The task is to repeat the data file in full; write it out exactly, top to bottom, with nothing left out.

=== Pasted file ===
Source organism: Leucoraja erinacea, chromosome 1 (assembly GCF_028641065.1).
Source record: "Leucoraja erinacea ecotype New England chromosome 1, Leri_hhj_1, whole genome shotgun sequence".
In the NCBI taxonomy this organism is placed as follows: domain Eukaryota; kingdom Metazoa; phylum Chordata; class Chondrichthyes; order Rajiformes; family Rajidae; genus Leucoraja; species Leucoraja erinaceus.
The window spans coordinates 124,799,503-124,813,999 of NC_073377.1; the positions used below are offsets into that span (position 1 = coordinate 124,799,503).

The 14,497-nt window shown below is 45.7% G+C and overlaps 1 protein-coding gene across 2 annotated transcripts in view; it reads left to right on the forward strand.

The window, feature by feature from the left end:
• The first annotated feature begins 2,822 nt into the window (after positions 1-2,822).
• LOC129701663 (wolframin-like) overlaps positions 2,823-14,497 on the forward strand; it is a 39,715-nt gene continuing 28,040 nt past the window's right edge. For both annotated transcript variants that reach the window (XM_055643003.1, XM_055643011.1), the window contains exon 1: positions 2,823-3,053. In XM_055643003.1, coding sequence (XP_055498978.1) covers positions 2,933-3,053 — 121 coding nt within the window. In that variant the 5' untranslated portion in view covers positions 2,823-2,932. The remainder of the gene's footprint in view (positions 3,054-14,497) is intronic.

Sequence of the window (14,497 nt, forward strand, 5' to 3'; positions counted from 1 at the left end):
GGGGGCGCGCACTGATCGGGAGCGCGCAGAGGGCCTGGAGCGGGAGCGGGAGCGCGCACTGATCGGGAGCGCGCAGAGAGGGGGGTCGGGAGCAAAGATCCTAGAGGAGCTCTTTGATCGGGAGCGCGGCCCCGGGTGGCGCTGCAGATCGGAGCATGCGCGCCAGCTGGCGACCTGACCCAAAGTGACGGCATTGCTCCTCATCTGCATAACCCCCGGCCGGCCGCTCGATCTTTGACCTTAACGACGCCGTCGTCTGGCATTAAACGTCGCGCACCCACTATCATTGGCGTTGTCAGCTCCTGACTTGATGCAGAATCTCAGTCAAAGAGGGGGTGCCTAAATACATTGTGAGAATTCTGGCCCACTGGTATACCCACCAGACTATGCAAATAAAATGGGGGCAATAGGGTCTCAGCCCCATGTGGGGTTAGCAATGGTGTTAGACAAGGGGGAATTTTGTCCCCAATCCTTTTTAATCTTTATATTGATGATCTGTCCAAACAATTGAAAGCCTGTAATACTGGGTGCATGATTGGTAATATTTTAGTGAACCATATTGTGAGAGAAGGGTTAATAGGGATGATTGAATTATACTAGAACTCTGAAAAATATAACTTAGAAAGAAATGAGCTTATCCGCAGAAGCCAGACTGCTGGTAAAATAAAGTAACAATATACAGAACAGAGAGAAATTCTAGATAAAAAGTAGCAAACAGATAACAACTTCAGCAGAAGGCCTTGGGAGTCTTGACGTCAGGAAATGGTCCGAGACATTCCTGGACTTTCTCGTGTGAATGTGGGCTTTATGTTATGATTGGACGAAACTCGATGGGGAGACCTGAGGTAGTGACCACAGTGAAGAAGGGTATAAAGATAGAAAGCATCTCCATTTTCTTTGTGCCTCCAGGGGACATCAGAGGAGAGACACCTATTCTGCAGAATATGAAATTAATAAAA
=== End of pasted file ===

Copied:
Source organism: Leucoraja erinacea, chromosome 1 (assembly GCF_028641065.1).
Source record: "Leucoraja erinacea ecotype New England chromosome 1, Leri_hhj_1, whole genome shotgun sequence".
In the NCBI taxonomy this organism is placed as follows: domain Eukaryota; kingdom Metazoa; phylum Chordata; class Chondrichthyes; order Rajiformes; family Rajidae; genus Leucoraja; species Leucoraja erinaceus.
The window spans coordinates 124,799,503-124,813,999 of NC_073377.1; the positions used below are offsets into that span (position 1 = coordinate 124,799,503).

The 14,497-nt window shown below is 45.7% G+C and overlaps 1 protein-coding gene across 2 annotated transcripts in view; it reads left to right on the forward strand.

The window, feature by feature from the left end:
• The first annotated feature begins 2,822 nt into the window (after positions 1-2,822).
• LOC129701663 (wolframin-like) overlaps positions 2,823-14,497 on the forward strand; it is a 39,715-nt gene continuing 28,040 nt past the window's right edge. For both annotated transcript variants that reach the window (XM_055643003.1, XM_055643011.1), the window contains exon 1: positions 2,823-3,053. In XM_055643003.1, coding sequence (XP_055498978.1) covers positions 2,933-3,053 — 121 coding nt within the window. In that variant the 5' untranslated portion in view covers positions 2,823-2,932. The remainder of the gene's footprint in view (positions 3,054-14,497) is intronic.

Sequence of the window (14,497 nt, forward strand, 5' to 3'; positions counted from 1 at the left end):
GGGGGCGCGCACTGATCGGGAGCGCGCAGAGGGCCTGGAGCGGGAGCGGGAGCGCGCACTGATCGGGAGCGCGCAGAGAGGGGGGTCGGGAGCAAAGATCCTAGAGGAGCTCTTTGATCGGGAGCGCGGCCCCGGGTGGCGCTGCAGATCGGAGCATGCGCGCCAGCTGGCGACCTGACCCAAAGTGACGGCATTGCTCCTCATCTGCATAACCCCCGGCCGGCCGCTCGATCTTTGACCTTAACGACGCCGTCGTCTGGCATTAAACGTCGCGCACCCACTATCATTGGCGTTGTCAGCTCCTGACTTGATGCAGAATCTCAGTCAAAGAGGGGGTGCCTAAATACATTGTGAGAATTCTGGCCCACTGGTATACCCACCAGACTATGCAAATAAAATGGGGGCAATAGGGTCTCAGCCCCATGTGGGGTTAGCAATGGTGTTAGACAAGGGGGAATTTTGTCCCCAATCCTTTTTAATCTTTATATTGATGATCTGTCCAAACAATTGAAAGCCTGTAATACTGGGTGCATGATTGGTAATATTTTAGTGAACCATATTGTGAGAGAAGGGTTAATAGGGATGATTGAATTATACTAGAACTCTGAAAAATATAACTTAGAAAGAAATGAGCTTATCCGCAGAAGCCAGACTGCTGGTAAAATAAAGTAACAATATACAGAACAGAGAGAAATTCTAGATAAAAAGTAGCAAACAGATAACAACTTCAGCAGAAGGCCTTGGGAGTCTTGACGTCAGGAAATGGTCCGAGACATTCCTGGACTTTCTCGTGTGAATGTGGGCTTTATGTTATGATTGGACGAAACTCGATGGGGAGACCTGAGGTAGTGACCACAGTGAAGAAGGGTATAAAGATAGAAAGCATCTCCATTTTCTTTGTGCCTCCAGGGGACATCAGAGGAGAGACACCTATTCTGCAGAATATGAAATTAATAAAA